Sampling procedures for inspection by variables - Part 5: Sequential sampling plans indexed by acceptance quality limit (AQL) for inspection by variables (known standard deviation)
|Publication Date:||1 March 2006|
|ICS Code (Application of statistical methods):||03.120.30|
This part of ISO 3951 specifies a system of sequential sampling plans (schemes) for lot-by-lot inspection by variables. The schemes are indexed in terms of a preferred series of acceptance quality limit (AQL) values, ranging from 0,01 to 10, which are defined in terms of percent nonconforming items.
The schemes of ISO 3951 are intended to induce a supplier through the economic and psychological pressure of lot non-acceptance to maintain a process average at least as good as the specified AQL value, while at the same time providing an upper limit for the risk to the consumer of accepting the occasional poor lot.
The schemes are designed to be applied to a continuing series of lots, that is, a series long enough to allow the switching rules (Clause 6) to be applied. These switching rules provide:
- automatic protection to the consumer (by means of a switch to tightened inspection or discontinuation of sampling inspection) should a deterioration in quality be detected;
- an incentive (at the discretion of the responsible authority) to reduce inspection costs (by means of a switch to reduced inspection) should consistently good quality be achieved.
This part of ISO 3951 is designed for use under the following conditions:
a) where the inspection procedure is to be applied to a continuing series of lots of discrete products all supplied by one producer using one production process. If there are different producers or production processes, apply this part of ISO 3951 to each one separately;
b) where only a single quality characteristic, x, of these products is taken into consideration, which must be measurable on a continuous scale;
c) where the uncertainty of the measurement system is negligible with respect to the production process standard deviation;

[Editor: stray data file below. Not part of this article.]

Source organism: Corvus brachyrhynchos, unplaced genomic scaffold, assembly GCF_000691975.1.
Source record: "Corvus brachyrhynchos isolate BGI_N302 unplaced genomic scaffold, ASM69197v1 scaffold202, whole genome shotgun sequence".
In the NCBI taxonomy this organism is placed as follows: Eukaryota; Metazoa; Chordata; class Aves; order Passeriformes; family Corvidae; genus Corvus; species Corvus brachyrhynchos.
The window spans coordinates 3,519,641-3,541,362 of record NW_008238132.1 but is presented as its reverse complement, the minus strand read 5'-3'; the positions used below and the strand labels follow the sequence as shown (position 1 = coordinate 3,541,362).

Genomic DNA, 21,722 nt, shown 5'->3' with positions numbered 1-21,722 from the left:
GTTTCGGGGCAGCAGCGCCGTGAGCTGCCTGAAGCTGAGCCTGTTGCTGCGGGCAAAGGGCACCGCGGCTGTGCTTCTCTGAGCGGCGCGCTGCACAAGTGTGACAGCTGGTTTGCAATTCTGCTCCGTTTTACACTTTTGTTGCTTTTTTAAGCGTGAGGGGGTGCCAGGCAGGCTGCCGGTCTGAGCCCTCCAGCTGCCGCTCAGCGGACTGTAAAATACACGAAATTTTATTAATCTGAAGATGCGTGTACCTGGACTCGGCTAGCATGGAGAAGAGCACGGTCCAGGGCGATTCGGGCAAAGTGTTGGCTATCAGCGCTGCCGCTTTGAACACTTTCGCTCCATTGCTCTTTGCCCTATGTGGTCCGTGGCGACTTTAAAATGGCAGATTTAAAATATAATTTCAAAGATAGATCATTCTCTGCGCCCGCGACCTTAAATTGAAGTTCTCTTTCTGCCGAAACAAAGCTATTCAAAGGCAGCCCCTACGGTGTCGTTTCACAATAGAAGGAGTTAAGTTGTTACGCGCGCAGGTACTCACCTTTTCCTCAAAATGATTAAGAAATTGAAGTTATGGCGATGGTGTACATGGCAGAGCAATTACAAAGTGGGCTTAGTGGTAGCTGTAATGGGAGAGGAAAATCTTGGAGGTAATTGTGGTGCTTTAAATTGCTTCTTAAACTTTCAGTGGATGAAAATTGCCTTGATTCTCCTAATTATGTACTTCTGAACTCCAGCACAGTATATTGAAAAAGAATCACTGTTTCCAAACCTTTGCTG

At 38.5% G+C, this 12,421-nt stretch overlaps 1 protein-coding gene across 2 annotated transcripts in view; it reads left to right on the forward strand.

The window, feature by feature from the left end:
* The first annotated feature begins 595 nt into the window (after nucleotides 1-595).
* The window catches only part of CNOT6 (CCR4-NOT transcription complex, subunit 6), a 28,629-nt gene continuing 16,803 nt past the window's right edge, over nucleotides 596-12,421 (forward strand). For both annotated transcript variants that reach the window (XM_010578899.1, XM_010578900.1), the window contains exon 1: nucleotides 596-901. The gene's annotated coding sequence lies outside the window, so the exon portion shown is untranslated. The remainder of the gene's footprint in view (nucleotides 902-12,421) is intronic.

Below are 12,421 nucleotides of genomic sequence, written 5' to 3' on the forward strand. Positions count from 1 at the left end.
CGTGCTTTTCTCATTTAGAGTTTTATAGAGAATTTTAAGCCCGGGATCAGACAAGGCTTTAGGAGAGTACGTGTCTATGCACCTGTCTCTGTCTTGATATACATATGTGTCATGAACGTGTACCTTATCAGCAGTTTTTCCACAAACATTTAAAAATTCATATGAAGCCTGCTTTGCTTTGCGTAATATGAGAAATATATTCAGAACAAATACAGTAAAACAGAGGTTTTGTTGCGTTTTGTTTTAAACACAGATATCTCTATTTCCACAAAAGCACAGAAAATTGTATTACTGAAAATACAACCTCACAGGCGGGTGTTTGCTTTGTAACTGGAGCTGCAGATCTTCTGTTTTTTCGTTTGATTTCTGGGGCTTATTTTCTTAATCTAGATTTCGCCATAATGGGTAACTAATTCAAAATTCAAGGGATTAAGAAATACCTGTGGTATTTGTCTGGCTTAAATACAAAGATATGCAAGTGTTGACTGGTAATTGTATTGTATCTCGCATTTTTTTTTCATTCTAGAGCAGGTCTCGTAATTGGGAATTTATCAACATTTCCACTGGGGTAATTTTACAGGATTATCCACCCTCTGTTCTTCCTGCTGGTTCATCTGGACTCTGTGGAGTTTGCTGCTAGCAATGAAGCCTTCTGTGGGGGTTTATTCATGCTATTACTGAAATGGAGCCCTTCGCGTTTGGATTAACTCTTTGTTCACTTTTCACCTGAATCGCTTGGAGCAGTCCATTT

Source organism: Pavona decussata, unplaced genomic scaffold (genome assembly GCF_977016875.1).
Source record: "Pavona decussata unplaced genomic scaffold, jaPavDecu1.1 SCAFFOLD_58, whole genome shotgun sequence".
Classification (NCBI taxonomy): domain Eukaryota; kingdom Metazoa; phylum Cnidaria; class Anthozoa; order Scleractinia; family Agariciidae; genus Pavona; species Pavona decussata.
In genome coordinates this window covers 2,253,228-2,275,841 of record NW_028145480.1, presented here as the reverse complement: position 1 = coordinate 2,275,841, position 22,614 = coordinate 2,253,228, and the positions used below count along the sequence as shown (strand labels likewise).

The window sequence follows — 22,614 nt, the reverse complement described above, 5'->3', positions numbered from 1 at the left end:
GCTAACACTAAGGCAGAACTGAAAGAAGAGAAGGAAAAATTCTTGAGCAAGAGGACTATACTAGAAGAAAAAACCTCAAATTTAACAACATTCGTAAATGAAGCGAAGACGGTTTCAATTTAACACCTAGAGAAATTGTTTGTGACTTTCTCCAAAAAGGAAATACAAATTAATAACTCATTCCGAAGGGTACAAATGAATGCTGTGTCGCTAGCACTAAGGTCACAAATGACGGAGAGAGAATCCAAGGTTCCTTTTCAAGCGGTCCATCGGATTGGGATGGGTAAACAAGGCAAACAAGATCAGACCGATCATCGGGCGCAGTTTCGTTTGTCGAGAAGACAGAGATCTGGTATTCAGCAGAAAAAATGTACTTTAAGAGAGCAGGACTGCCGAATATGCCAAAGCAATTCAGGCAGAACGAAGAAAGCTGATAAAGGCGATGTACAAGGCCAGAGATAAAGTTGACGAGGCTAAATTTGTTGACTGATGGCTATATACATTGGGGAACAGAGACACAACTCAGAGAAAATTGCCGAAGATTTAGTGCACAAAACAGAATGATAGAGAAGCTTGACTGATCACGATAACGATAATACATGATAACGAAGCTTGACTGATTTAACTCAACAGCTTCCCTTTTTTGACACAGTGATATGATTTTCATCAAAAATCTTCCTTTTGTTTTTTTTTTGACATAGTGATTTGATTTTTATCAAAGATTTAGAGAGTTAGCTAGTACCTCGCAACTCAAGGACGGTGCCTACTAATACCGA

d) where production is stable (under statistical control) and the quality characteristic, x, is distributed according to a normal distribution (or a close approximation to the normal distribution) or a distribution which may be mathematically transformed to a normal distribution;
e) where the standard deviation of the quality characteristic, x, is known;
CAUTION - The procedures in this part of ISO 3951 are not suitable for application to lots that have been screened previously for nonconforming items.
f) where a contract or standard defines an upper specification limit, U, a lower specification limit, L, or both; an item is qualified as conforming if and only if its measured quality characteristic, x, satisfies the appropriate one of the following inequalities:
1) x < U (i.e. the single upper specification limit is not violated);
2) x > L (i.e. the single lower specification limit is not violated);
3) L < x < U (i.e. the upper and lower double specification limits are not violated).
In this part of ISO 3951, it is assumed that, where double specification limits apply, conformance to both specification limits is either equally important to the integrity of the product or is considered separately for both specification limits. In the first case, it is appropriate to apply a single AQL to the combined percentage of product outside the two specification limits. This is referred to as a combined AQL requirement. In the second case, separate AQLs apply to nonconformity beyond each of the limits, and this is referred to as a separate AQL requirement.
In this part of ISO 3951, the acceptability of a lot is implicitly determined from an estimate of the percentage of nonconforming items in the process, based on a random sample of items from the lot. As such, it is not applicable for judging the acceptability of isolated lots or short series of lots. Refer to ISO 2859-2 for applicable sampling plans in this case.